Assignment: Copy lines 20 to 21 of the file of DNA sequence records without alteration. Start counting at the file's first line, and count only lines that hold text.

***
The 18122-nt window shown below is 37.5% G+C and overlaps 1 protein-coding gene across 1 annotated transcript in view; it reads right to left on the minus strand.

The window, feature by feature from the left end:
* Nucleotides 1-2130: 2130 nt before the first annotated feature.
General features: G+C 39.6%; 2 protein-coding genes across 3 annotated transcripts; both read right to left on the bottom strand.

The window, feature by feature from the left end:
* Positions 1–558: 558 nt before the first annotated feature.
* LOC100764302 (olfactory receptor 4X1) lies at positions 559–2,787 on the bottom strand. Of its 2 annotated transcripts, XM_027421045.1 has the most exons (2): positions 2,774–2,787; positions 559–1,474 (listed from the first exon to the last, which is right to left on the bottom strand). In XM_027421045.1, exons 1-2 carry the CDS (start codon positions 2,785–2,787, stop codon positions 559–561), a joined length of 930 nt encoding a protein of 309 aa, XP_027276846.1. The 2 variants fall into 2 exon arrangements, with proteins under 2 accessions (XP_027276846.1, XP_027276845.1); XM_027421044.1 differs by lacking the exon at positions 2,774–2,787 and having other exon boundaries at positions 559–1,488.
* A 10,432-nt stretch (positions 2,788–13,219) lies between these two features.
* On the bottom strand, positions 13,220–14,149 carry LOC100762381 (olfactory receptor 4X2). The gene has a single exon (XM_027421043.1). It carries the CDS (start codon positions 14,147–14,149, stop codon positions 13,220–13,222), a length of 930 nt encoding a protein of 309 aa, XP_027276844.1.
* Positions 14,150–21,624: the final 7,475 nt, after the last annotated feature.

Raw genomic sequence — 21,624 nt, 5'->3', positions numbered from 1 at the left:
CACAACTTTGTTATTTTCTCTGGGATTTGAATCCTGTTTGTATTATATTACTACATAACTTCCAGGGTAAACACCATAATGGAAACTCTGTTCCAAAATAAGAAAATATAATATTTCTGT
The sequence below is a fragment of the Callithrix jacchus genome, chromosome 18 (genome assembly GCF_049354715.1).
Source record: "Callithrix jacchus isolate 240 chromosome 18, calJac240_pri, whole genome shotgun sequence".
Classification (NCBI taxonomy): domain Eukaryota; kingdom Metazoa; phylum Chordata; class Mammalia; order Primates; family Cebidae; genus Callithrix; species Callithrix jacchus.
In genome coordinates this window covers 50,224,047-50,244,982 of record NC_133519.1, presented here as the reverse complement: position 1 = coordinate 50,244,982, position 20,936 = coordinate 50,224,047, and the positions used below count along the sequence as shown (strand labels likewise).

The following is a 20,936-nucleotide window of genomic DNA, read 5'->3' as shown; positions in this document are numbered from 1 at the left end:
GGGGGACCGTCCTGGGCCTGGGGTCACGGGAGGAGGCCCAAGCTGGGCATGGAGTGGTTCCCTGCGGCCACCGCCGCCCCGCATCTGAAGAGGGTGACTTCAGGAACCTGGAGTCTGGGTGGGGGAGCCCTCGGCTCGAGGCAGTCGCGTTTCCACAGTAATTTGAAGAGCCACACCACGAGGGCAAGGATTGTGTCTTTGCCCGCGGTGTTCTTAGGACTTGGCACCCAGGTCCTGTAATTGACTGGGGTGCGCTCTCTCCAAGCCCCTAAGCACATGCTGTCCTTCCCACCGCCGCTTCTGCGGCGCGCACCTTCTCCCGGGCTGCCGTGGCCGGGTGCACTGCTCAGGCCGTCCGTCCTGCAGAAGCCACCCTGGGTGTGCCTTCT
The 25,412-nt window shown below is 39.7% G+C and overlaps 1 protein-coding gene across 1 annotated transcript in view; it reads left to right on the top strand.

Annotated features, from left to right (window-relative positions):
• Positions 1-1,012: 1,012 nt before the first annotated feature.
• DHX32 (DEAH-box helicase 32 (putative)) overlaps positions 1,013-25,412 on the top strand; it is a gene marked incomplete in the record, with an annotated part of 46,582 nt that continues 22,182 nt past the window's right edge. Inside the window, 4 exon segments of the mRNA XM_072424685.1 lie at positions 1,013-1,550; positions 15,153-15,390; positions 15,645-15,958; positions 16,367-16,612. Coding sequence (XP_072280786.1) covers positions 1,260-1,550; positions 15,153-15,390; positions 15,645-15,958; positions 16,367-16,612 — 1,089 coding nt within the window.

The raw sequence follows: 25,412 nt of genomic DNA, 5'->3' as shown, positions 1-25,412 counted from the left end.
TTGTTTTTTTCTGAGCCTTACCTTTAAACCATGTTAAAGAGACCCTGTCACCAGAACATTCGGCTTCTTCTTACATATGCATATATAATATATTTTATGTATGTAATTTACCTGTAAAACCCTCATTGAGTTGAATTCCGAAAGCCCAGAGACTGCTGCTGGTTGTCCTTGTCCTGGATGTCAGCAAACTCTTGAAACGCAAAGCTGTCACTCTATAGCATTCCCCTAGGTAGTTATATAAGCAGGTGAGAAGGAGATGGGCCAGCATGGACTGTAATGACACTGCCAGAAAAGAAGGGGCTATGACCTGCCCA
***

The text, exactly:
Annotated features, from left to right (window-relative positions):
• Positions 1-1,012: 1,012 nt before the first annotated feature.